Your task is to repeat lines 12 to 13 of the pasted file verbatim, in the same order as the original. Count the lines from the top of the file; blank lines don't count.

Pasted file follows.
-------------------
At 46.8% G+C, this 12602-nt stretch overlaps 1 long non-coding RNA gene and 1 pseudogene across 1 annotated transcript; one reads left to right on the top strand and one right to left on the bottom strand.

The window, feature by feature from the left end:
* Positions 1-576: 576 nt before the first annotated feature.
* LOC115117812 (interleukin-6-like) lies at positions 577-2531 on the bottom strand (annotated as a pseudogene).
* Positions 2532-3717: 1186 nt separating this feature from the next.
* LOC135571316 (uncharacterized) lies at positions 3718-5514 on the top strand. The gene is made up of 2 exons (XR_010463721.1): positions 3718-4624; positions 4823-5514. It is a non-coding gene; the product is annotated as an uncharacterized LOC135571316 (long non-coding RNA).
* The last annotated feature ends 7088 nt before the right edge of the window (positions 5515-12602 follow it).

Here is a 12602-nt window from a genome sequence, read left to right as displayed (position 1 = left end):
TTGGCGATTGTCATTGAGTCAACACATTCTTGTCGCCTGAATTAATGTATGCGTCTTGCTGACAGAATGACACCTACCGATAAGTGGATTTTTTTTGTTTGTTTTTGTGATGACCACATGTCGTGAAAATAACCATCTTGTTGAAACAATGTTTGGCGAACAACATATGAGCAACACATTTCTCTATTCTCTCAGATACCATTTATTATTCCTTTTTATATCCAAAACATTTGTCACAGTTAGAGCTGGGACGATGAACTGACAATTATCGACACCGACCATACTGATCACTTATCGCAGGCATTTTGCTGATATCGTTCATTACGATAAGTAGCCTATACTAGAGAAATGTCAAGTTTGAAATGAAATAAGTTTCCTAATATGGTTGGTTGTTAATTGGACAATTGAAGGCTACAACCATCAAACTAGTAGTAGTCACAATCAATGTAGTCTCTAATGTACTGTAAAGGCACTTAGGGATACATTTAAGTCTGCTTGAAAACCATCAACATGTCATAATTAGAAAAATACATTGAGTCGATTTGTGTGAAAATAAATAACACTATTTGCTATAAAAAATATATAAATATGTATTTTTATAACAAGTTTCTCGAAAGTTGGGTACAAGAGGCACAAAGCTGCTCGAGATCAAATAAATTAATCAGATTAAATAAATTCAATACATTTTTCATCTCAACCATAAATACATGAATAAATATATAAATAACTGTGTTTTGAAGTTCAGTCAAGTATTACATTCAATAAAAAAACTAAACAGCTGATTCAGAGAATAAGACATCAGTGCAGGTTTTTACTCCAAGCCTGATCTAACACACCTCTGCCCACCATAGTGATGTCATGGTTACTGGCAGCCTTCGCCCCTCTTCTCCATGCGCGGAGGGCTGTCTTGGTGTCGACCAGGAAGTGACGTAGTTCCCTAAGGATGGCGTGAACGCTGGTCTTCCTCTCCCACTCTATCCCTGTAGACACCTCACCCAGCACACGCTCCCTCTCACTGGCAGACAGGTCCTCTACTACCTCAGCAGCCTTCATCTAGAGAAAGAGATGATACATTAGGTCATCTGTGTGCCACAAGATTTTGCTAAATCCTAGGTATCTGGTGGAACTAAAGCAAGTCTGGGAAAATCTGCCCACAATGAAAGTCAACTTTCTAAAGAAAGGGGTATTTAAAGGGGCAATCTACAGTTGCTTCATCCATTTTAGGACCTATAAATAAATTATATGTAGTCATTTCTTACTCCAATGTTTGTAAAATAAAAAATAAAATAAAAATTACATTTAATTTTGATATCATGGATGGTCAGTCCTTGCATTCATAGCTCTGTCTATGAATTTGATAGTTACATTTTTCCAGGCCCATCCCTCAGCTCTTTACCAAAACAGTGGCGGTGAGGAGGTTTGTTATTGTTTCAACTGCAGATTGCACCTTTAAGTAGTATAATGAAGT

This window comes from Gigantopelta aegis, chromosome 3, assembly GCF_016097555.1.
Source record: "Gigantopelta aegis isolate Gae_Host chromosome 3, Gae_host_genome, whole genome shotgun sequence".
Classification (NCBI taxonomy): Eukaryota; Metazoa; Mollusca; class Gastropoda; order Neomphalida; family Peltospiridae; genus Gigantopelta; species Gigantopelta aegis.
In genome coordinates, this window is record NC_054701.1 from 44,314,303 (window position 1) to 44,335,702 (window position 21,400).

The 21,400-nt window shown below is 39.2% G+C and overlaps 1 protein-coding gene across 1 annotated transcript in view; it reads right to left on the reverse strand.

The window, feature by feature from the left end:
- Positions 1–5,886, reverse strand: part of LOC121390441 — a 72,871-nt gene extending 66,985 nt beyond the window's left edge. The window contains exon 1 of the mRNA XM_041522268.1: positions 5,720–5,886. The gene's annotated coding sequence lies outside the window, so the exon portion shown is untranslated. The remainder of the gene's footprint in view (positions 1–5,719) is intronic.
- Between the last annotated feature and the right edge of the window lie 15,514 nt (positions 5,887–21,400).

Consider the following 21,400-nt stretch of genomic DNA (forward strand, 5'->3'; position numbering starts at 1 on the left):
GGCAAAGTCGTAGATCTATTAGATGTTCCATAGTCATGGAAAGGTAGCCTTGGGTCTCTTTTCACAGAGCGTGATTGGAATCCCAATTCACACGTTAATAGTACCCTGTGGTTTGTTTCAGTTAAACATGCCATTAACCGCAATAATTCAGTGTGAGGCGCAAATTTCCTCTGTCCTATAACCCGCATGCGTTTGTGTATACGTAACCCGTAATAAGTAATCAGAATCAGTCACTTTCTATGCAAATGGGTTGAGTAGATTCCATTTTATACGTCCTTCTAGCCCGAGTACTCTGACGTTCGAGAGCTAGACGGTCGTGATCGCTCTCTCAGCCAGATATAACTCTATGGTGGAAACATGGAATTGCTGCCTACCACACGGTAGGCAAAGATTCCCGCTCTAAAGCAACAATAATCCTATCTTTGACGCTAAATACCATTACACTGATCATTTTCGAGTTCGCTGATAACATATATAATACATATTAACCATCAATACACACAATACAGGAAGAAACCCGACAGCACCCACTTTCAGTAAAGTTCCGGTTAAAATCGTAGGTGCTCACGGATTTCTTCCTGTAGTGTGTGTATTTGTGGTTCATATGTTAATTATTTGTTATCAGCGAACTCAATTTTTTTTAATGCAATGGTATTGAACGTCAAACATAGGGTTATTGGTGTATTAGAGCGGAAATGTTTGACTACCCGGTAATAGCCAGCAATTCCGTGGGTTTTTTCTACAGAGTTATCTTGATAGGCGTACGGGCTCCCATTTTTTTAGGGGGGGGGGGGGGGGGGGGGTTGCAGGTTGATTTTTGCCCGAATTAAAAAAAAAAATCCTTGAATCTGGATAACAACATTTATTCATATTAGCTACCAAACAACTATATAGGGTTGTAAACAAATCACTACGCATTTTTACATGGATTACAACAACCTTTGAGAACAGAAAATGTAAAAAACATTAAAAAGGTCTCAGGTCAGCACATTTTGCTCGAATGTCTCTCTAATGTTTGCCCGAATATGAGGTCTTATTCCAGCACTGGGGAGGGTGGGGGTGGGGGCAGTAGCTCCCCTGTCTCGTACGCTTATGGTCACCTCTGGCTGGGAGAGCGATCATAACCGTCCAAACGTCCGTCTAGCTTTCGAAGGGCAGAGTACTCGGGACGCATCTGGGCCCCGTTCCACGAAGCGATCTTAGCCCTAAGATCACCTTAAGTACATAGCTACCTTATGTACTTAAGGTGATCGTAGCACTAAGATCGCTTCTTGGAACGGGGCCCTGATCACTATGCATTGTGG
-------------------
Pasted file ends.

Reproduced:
Classification (NCBI taxonomy): Eukaryota; Metazoa; Mollusca; class Gastropoda; order Neomphalida; family Peltospiridae; genus Gigantopelta; species Gigantopelta aegis.
In genome coordinates, this window is record NC_054701.1 from 44,314,303 (window position 1) to 44,335,702 (window position 21,400).